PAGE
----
Mood disorders and inflammation: Inflammatory conditions and treatment (Part 3 of 4)

A number of inflammatory conditions coincide with mood disorders. Women with chronic health issues who pursue diagnosis are commonly labeled as having anxiety and the physical symptoms as a result of that. However, there is a significant body of evidence pointing to mood disorders as being organic symptoms of the inflammation rather than the psychological reaction to the changes that come with chronic illness. What we often frame as behavioral or psychiatric symptoms are perceived by some researchers as “sickness behavior” that promotes healing. Low energy, appetite and mood, along with sleeping more, redirect energy from less important functions to immune defense or wound repair.

Patients with autoimmune disease, diabetes, metabolic syndrome, asthma and allergies all experience mood disorders. Psoriasis dramatically increases the frequency of depressive symptoms. Cardiovascular disease patients are more likely to have major depressive disorder or bipolar disorder than the general population. Major depressive disorder increases risk of coronary artery and poorer prognosis with cardiovascular disease.

In one study with ISM and CM patients, 75% reported symptoms of depression. In a different study, 60% reported depressive symptoms and anxiety. Asthma and wheezing are independently associated with major depressive episodes in a massive study with almost 250,000 people from 57 countries.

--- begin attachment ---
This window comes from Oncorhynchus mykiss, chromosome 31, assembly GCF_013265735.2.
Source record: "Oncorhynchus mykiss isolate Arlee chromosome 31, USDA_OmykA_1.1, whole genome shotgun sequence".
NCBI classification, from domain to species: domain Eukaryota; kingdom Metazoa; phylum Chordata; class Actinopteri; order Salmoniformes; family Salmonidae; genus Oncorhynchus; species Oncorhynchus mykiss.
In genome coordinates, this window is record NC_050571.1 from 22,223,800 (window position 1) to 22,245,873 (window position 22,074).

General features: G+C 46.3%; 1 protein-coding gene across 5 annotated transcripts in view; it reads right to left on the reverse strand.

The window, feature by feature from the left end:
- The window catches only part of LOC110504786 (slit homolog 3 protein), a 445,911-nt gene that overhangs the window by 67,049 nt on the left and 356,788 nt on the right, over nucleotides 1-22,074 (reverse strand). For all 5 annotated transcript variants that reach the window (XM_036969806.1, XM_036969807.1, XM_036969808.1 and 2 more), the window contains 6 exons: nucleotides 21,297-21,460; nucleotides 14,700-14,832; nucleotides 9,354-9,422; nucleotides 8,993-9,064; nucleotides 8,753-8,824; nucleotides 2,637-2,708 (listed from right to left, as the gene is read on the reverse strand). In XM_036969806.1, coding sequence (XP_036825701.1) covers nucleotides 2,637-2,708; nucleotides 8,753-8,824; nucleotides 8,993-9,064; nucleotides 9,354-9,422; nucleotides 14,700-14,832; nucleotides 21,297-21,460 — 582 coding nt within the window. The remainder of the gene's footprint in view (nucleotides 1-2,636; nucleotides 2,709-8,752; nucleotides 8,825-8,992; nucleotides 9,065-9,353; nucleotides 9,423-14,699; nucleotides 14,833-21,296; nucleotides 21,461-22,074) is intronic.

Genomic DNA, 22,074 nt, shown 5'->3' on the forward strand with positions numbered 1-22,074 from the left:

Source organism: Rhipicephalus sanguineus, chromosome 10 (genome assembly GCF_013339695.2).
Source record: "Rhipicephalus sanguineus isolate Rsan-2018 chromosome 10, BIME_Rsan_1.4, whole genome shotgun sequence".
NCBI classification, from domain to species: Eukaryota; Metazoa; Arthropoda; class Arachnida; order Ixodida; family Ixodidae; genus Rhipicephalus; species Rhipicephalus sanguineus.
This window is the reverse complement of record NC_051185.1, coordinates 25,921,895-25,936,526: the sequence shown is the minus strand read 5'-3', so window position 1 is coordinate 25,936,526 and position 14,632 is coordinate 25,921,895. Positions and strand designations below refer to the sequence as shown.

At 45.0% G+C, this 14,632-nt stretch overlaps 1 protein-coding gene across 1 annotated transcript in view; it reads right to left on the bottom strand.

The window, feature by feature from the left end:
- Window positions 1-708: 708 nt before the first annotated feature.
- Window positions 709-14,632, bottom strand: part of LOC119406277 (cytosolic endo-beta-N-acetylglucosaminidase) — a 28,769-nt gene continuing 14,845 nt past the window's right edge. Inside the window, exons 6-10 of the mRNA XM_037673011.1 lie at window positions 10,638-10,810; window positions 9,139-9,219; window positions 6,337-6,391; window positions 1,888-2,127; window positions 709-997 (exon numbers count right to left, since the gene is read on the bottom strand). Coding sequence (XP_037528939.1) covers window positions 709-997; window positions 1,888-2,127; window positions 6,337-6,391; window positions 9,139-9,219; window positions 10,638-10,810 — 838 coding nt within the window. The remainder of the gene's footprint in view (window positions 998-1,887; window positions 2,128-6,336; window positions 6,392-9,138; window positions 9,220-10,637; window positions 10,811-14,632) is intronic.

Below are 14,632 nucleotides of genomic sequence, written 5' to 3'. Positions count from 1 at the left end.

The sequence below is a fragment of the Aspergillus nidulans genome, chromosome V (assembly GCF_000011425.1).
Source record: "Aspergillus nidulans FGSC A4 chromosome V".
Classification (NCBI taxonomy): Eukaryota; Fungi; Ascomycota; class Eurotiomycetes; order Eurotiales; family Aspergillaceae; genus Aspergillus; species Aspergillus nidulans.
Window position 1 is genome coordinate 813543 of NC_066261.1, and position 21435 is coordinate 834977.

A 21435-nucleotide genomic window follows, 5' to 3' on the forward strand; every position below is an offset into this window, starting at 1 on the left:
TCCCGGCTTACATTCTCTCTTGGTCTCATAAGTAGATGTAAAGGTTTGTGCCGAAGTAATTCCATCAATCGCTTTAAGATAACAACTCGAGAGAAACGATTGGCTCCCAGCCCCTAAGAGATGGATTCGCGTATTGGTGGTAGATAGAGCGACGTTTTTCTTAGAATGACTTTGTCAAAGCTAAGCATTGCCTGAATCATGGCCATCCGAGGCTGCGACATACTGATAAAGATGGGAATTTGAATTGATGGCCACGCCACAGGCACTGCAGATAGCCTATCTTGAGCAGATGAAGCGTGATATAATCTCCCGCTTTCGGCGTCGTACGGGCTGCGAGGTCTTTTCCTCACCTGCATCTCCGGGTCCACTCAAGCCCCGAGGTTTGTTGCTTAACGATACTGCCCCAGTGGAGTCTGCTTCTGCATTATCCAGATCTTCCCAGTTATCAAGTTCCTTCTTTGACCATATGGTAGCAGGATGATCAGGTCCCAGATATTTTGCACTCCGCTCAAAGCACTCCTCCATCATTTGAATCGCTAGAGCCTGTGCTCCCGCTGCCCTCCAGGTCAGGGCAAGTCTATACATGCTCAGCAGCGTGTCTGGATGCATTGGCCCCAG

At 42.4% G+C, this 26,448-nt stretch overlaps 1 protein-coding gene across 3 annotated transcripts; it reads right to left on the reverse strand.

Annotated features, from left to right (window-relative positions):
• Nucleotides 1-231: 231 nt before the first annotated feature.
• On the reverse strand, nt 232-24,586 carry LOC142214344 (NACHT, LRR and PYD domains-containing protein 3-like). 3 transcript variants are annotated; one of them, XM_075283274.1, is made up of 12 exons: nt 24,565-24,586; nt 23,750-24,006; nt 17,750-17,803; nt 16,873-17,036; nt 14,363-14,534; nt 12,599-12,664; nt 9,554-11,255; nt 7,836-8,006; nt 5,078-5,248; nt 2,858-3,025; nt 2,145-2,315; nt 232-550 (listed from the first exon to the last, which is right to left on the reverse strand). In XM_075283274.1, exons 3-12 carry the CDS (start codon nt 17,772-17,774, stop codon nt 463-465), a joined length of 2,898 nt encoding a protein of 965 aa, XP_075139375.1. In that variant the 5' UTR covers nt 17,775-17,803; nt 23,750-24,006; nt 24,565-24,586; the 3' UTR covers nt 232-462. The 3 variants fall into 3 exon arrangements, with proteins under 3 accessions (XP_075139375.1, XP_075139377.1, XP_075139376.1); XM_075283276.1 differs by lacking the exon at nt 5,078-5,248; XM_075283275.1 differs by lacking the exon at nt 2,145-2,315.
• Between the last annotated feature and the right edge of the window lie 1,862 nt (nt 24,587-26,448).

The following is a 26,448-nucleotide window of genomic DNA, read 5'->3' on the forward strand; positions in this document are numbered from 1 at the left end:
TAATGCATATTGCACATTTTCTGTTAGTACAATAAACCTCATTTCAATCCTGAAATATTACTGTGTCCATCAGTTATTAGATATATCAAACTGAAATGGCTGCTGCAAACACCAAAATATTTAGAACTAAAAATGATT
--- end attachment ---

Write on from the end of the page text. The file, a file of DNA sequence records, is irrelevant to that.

Depression patients who have attempted suicide show increased TNF and IL-6, along with low IL-2, compared to depression patients who have not attempted suicide. Elevated CRP is also associated with depression. Alexithymia, in which the patient feels no emotions, affects 39-46% of patients with major depressive disorder. These patients also demonstrate very high CRP levels which can decrease cognitive functions.

Treatment of chronic illnesses can also improve associated mood disorders. Aspirin is currently being trialed as a treatment for bipolar disorder. Use of aspirin with an SSRI produced better response than just the SSRI.  Use of COX-2 inhibitors like celecoxib with antidepressants improves symptoms and decreases levels of IL-6 and IL-1b. NSAIDs, which also interfere with COX-2, reduce depression when compared to placebo.

Omega-3 polyunsaturated fatty acids have been found to be potent antidepressants. These molecules also decrease the production of prostaglandins and cytokines. Omega-3 polyunsaturated fatty acids interfere with the COX-2 enzyme that produces prostaglandins.  Curcumin also decreases cytokine production, as well as normalizing activity from the HPA axis and improving mood.


Furtado M, Katzman MA. Examining the role of neuroinflammation in major depression. Psychiatry Research 2015: 229, 27-36.

Rosenblat JD, et al. Inflamed moods: a review of the interactions between inflammation and mood disorders. Progress in Neuro-Psychopharmacology & Biological Psychiatry 2014; 53, 23-34.

2 Responses

  1. cityrose June 27, 2016 / 9:17 am